The ANSI Federation and standardization community are stepping up with guidance, resources, and initiatives to support public health and safety and the nation's recovery. Suggestions for news items may be submitted to email@example.com. All submissions are published at ANSI's discretion.
CDC Updates Guidance on Masks and Respirators
The Centers for Disease Control and Prevention (CDC) has updated its mask guidance page, noting that some masks and respirators offer higher levels of protection than others, and recommending that Americans wear the most protective mask or respirator they can find that fits well and that they will wear consistently.
The CDC site specifies how to choose a mask or respirator for different situations, and clarifies that loosely woven cloth products provide the least protection, layered finely woven products offer more protection, well-fitting disposable surgical masks and KN95s offer even more protection, and well-fitting NIOSH-approved respirators (including N95s) offer the highest level of protection.
It notes: “When choosing a respirator, look at how well it fits and read the manufacturer instructions. These instructions should include information on how to wear, store, and clean or properly dispose of the respirator. Respirators have markings printed on the product to indicate they are authentic, see appropriate N95 markings and KN95 markings.”
The website also explains that while all masks and respirators provide some level of protection, “properly fitted respirators provide the highest level of protection.” Furthermore, “wearing a highly protective mask or respirator may be most important for certain higher risk situations, or by some people at increased risk for severe disease,” according to the CDC.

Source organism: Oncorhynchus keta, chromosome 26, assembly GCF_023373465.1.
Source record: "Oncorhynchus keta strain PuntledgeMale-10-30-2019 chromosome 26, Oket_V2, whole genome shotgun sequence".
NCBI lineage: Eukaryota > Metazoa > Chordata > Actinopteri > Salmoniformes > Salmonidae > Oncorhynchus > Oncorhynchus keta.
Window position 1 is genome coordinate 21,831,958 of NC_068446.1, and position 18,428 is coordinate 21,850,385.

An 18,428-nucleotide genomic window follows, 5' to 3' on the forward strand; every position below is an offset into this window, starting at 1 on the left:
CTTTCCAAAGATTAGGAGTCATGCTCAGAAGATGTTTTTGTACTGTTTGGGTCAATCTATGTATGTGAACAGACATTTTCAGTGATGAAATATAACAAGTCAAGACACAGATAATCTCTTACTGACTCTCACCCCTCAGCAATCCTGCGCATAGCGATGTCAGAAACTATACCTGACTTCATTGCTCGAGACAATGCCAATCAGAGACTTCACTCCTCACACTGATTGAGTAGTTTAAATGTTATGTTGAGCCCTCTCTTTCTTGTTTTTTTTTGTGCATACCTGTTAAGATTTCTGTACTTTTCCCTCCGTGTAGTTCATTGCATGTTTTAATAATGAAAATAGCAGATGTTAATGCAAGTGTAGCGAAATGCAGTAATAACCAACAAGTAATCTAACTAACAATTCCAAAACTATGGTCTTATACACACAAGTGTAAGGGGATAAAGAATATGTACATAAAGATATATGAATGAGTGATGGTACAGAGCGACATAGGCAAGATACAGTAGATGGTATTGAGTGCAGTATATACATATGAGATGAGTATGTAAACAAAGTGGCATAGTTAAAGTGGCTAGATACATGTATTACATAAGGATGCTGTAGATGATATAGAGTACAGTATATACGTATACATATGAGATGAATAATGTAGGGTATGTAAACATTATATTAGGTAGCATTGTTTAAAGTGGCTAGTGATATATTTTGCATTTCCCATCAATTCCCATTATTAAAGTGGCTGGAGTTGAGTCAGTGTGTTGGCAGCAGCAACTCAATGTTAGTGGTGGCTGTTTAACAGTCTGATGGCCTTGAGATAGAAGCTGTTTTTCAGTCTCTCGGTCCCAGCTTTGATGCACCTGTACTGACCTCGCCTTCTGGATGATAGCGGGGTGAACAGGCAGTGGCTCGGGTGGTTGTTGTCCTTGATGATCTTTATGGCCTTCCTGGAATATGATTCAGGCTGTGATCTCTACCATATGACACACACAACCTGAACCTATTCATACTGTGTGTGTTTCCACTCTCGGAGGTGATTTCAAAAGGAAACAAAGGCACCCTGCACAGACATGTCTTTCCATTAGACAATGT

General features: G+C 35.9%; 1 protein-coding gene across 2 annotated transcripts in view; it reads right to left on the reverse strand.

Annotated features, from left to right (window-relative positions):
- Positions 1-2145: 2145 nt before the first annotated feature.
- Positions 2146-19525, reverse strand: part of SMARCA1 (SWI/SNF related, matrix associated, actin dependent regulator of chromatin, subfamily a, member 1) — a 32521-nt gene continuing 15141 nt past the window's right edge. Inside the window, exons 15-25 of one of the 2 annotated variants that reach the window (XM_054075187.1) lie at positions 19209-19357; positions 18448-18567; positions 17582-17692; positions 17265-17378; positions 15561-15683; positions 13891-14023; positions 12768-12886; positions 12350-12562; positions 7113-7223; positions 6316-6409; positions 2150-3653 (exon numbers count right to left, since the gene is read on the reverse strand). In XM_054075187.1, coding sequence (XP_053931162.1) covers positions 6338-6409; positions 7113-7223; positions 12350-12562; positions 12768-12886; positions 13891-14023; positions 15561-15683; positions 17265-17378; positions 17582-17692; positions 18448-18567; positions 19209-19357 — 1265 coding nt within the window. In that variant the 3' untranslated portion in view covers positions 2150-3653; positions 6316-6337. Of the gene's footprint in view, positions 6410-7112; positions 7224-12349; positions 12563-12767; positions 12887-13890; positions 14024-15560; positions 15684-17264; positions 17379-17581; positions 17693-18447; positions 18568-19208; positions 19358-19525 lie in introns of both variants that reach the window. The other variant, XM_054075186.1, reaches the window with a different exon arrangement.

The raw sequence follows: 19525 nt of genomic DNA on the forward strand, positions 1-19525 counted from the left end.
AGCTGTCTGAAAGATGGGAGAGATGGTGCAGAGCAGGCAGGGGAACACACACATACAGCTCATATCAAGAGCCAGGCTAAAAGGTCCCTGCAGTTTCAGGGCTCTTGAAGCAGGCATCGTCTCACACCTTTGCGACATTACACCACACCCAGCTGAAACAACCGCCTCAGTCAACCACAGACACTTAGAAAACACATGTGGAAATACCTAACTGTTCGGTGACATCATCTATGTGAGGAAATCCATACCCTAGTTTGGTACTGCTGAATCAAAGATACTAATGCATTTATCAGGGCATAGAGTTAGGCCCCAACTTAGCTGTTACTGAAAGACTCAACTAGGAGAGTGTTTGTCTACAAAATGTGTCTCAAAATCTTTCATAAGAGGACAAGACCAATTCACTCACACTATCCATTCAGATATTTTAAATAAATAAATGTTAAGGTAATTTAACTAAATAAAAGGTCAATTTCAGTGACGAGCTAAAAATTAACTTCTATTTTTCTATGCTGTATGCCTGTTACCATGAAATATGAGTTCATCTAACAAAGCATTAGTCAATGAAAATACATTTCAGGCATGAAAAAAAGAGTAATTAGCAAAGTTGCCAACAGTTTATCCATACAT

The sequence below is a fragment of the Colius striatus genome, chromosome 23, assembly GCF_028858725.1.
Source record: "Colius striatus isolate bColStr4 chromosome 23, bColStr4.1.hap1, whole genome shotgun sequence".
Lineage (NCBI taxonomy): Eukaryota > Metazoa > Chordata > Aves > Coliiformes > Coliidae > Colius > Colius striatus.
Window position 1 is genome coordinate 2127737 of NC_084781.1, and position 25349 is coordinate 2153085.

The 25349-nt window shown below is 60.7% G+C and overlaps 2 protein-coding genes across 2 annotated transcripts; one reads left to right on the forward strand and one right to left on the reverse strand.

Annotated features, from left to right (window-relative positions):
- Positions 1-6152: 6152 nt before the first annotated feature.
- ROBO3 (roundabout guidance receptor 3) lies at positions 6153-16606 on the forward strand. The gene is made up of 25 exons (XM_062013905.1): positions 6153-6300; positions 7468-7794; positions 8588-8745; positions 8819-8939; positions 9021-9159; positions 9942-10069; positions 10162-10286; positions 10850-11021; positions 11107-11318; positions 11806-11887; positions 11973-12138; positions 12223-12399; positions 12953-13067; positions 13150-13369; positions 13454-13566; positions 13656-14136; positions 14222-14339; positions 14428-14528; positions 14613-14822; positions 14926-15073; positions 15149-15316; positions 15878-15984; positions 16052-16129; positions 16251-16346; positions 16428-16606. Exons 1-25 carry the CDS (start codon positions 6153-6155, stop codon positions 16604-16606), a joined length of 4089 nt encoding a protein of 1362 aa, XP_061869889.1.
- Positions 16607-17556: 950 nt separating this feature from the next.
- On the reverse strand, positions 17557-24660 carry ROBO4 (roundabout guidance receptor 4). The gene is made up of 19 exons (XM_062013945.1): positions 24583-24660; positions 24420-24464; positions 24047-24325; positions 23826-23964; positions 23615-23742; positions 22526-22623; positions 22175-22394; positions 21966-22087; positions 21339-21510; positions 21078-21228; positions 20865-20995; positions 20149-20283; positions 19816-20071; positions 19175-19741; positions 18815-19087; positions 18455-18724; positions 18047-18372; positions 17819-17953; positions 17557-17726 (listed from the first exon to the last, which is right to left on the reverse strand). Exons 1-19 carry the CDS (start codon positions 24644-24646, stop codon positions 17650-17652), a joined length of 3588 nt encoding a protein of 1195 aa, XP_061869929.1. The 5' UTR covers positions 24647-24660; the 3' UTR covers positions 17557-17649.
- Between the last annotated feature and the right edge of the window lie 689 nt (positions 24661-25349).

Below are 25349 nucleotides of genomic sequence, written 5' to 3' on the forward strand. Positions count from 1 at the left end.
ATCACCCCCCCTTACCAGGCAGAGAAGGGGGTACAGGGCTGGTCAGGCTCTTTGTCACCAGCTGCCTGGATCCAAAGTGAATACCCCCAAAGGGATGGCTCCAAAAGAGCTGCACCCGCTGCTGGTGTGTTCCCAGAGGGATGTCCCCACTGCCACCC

Access the January updates on the CDC Mask and Respirators webpage for more information.
NIST Unveils Low-Cost Radio System That Could Help Trace Disease Spread
A research team at the National Institute of Standards and Technology (NIST) has designed and tested new devices that combine commercial Bluetooth radio hardware with NIST cryptographic features with the potential to trace how people and animals move through spaces and interact. Ultimately, NIST’s system could help identify contacts with some potential for transmission of an airborne virus such as SARS-CoV-2, which causes COVID-19.
According to NIST, these devices might have an advantage over contact tracing typically seen with smartphones, which are not used consistently in certain settings and may be less private. The system uses a cryptographic method that combines public encryption keys transmitted over the radio to make a shared, secret key unique to each encounter.
Researchers measured the strength of the radio signals received by the devices to estimate distance between volunteers. They defined an “encounter” as occurring when device wearers came within 2 meters of each other for at least 15 minutes, based on the CDC definition of “close contact.”
Two devices that sense they are close generate a unique, encrypted encounter ID based on a random number, preventing cyberattacks that could result from broadcasting of device IDs. The encounter ID is not linked to the devices or the people wearing it, preserving privacy.
“This system lets us start to collect data about how people encounter each other that can help us create interventions to help stop spread of disease,” said NIST fellow Sae Woo Nam, noting that this system could also be used to track flocks of animals for food supply safety and security.
See more ANSI member efforts in the ANSI COVID-19 Resource Webpage Highlighting Standardization Community Response.